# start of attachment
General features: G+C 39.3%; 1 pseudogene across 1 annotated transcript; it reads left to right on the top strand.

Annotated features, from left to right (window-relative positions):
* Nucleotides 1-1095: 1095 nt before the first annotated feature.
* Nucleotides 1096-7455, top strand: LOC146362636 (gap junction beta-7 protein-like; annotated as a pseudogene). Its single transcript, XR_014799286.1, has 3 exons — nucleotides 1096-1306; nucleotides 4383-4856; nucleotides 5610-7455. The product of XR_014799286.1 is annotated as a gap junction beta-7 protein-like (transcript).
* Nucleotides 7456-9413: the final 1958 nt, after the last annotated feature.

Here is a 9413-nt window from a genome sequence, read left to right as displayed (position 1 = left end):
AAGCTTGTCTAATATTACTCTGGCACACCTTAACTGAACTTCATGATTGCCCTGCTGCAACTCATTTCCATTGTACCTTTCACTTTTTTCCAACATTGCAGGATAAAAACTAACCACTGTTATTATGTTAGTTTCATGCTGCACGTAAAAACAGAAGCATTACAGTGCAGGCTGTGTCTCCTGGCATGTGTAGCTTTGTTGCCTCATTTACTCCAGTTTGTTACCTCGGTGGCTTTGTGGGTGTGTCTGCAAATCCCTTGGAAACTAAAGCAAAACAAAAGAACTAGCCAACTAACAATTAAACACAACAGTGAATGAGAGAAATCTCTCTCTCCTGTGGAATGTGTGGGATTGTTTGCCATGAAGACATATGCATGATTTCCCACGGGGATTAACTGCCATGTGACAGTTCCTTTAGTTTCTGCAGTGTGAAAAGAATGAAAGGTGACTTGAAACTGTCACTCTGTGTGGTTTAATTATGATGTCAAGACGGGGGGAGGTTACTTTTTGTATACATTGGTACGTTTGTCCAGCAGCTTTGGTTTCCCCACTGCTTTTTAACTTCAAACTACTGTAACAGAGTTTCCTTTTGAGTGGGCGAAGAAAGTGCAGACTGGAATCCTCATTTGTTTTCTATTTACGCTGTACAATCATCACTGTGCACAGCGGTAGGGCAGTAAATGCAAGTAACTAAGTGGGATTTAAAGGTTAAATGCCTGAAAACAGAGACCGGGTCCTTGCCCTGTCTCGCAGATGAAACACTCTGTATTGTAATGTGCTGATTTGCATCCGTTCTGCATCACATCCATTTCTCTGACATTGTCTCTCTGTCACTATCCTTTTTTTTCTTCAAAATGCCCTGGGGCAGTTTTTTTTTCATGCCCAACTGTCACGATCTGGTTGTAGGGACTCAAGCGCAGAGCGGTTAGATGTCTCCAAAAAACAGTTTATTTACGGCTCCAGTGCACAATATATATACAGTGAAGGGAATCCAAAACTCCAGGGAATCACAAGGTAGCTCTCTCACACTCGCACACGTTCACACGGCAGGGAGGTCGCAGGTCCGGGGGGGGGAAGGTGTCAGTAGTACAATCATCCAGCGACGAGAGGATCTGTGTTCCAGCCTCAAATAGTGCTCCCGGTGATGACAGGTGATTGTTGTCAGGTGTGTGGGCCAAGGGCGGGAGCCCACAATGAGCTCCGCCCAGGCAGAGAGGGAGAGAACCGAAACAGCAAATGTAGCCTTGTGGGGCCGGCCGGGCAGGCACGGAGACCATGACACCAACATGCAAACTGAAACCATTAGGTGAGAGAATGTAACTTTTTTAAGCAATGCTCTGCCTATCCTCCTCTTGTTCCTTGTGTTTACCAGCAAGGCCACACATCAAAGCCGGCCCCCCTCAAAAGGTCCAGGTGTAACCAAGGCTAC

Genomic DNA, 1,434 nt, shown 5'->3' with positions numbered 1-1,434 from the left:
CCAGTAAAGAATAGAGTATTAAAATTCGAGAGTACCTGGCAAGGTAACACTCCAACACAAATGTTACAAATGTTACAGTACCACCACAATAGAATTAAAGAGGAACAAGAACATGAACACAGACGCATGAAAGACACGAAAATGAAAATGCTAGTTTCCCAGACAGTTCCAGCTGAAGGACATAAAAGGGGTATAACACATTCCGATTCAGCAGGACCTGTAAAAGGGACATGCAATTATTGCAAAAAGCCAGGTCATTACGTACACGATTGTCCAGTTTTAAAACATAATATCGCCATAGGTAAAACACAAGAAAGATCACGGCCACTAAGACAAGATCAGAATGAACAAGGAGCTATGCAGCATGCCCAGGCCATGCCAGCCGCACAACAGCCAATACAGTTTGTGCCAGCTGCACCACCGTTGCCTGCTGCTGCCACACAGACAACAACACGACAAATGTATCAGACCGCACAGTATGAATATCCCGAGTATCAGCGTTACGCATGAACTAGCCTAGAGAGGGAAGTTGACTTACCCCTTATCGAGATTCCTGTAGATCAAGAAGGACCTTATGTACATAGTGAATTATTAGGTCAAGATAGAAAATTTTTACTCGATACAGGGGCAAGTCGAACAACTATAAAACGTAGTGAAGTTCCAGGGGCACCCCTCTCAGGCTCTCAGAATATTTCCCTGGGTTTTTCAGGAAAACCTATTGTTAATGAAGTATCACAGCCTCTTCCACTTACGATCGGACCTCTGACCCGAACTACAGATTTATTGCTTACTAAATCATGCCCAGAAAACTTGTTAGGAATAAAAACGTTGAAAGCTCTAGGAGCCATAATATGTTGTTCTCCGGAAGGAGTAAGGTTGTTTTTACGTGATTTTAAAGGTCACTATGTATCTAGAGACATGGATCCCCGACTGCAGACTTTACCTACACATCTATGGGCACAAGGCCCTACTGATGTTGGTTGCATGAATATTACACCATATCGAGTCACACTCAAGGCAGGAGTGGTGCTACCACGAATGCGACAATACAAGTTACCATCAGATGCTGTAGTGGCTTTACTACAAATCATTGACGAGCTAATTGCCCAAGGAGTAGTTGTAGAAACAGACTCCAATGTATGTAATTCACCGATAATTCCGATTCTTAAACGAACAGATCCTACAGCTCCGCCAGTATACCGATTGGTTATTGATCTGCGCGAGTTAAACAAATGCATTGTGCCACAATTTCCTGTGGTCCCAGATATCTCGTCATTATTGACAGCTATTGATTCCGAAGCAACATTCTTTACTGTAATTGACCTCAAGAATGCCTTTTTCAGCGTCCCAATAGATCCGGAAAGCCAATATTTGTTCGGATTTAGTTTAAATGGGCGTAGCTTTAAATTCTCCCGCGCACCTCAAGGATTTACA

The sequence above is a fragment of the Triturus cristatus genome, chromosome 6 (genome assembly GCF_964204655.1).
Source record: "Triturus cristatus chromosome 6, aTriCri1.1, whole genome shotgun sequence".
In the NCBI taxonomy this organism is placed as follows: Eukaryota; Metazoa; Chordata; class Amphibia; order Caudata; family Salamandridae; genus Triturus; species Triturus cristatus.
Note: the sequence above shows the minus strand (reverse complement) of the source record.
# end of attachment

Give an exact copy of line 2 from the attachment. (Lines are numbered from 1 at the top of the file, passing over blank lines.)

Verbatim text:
Annotated features, from left to right (window-relative positions):